It doesn’t take long to make a year’s worth of soap for your family to enjoy until next winter, and now is a great time to do it! But don’t stop there, continue experimenting making different toiletries, such as toothpaste, deodorant, shampoo and conditioner, lotion, chapstick, etc.
Again, the more skills you possess the less dependent you will be on commercially manufactured products, keeping more money in your pocket at the same time.
During the winter I like to read up on herbs and home remedies, print off recipes I’d like to try, and place orders for the herbs, essential oils, and carrier oils I’ll need.
Once I have everything in place, I am able to make tinctures and salves to treat my family in the coming months. Winter is a great time to experiment with learning which remedies work best to help your family treat their ailments fast.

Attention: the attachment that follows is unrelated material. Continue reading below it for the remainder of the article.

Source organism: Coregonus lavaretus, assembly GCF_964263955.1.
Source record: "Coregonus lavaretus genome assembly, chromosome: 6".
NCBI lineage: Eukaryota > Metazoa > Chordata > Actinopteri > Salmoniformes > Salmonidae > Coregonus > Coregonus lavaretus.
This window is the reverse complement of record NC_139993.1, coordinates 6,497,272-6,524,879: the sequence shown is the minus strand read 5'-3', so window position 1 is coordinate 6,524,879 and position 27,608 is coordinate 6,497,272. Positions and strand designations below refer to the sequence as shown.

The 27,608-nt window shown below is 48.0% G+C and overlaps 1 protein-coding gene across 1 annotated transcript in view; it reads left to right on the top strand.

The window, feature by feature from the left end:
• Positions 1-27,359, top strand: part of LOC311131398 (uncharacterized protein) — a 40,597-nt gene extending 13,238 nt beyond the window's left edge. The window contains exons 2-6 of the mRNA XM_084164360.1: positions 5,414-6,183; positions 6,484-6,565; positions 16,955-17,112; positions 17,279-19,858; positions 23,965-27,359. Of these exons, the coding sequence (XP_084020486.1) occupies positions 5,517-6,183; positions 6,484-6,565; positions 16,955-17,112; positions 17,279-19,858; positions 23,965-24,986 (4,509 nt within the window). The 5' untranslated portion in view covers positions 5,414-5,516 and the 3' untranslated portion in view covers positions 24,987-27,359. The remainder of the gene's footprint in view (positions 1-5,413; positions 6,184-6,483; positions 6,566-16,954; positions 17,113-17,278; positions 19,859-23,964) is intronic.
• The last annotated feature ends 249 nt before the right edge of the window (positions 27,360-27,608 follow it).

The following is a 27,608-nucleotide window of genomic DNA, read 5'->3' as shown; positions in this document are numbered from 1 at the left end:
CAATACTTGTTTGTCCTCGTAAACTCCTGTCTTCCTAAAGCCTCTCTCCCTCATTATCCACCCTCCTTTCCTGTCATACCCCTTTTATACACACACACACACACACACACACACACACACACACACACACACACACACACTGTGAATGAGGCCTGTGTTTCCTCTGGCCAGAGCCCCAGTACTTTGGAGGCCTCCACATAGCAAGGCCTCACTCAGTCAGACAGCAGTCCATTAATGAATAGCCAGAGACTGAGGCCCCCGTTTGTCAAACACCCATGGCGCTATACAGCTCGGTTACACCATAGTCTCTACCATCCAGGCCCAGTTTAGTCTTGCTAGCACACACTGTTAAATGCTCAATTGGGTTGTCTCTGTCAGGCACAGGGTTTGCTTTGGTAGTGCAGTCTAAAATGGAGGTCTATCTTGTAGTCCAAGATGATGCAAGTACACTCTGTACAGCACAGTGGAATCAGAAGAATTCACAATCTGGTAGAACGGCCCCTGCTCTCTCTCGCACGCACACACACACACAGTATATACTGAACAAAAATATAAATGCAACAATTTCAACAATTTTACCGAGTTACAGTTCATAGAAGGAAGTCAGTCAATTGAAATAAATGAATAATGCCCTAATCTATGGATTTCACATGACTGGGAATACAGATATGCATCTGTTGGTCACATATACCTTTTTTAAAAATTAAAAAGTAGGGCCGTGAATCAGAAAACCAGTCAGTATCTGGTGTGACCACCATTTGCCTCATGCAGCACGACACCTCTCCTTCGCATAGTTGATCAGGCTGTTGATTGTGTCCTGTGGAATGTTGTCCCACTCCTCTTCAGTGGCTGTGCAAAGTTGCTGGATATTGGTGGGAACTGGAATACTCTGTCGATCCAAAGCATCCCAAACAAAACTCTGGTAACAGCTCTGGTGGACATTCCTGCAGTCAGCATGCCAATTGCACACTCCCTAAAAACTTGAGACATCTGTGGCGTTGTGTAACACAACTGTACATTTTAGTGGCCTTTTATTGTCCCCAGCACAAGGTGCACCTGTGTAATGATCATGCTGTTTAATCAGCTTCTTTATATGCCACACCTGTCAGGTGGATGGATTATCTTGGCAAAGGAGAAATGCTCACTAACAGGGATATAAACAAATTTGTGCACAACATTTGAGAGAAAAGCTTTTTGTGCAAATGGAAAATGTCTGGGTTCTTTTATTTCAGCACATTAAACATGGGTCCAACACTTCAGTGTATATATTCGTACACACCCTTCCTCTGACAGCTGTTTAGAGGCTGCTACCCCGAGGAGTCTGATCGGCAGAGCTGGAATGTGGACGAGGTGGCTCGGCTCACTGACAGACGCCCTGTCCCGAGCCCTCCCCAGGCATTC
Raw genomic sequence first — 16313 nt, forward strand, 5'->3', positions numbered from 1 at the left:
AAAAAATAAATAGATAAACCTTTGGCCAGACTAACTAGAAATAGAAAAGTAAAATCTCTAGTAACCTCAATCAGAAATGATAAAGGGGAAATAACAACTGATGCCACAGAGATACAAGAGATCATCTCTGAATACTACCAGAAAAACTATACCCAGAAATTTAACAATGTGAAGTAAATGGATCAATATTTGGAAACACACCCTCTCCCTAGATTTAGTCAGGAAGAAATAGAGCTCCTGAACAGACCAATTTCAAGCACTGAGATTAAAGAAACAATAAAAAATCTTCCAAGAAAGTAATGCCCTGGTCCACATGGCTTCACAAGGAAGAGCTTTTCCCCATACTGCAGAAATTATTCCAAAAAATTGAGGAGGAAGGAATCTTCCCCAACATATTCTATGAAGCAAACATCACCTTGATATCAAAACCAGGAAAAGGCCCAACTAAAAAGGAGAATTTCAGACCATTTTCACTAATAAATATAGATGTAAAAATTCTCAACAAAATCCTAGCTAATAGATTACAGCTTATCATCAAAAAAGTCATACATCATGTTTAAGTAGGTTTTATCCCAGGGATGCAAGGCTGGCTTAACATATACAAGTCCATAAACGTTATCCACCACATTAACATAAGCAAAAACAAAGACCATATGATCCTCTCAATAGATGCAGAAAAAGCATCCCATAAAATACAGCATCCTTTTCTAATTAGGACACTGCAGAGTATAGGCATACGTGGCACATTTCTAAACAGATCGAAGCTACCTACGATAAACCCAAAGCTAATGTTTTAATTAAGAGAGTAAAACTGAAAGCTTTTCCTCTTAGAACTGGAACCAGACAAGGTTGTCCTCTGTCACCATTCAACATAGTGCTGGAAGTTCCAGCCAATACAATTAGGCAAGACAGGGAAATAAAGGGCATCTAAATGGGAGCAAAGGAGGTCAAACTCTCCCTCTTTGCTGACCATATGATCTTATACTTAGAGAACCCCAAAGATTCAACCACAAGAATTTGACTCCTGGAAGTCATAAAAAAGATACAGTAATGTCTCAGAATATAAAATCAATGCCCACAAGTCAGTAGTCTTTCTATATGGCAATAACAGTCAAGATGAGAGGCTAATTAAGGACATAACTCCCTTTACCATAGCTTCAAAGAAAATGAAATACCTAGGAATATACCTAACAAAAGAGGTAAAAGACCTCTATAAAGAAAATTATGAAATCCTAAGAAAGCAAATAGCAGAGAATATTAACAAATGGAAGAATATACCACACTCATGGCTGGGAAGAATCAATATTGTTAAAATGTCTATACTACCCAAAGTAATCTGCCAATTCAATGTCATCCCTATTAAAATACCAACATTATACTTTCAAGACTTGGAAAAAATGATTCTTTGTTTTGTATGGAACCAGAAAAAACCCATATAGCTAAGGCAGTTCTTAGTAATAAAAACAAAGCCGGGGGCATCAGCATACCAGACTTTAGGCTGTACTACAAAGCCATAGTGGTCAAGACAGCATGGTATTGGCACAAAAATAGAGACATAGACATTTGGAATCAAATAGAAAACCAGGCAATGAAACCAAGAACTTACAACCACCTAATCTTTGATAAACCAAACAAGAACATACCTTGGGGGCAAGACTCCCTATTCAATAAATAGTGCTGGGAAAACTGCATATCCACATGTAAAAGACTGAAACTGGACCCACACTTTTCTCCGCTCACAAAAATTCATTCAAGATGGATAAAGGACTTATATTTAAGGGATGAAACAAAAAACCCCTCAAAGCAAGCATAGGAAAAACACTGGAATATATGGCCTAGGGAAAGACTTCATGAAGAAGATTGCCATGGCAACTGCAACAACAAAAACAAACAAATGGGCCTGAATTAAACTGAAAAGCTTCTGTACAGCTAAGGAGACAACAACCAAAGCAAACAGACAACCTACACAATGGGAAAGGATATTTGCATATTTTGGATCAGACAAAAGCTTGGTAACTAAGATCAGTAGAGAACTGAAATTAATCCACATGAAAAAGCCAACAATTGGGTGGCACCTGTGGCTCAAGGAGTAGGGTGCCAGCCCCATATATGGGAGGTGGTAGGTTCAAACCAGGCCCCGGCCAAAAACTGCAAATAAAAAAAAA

Yes, you read that right fellow homesteaders, canning. Sure, it has been a long time since the garden harvest, but there are still many, many things that can be water bath or pressure canned to inexpensively fill up your pantry. Winter is a fine time to make and can bean soup, chili, sauces, deer meat, and stew.
Freezer Canning. This is when I make my way through my large chest freezer, and work on canning the stuff I didn’t have time to can during the busy summer months. Here’s how I do it.
There is no better time that winter to curl up with a good educational book about homesteading to learn new things that can aid you when gardening, sewing, butchering, blacksmithing, hunting, etc. once the weather breaks and you can once again spend the bulk of your time outdoors.
Winter hunting seasons vary by state, but at various times through the winter you can hunt with specific types of rifles, muzzleloaders, and bows. Some animals that can commonly be hunted during the winter include deer, squirrels, doves, rabbits, ring-neck pheasant, geese, quail, and chukar.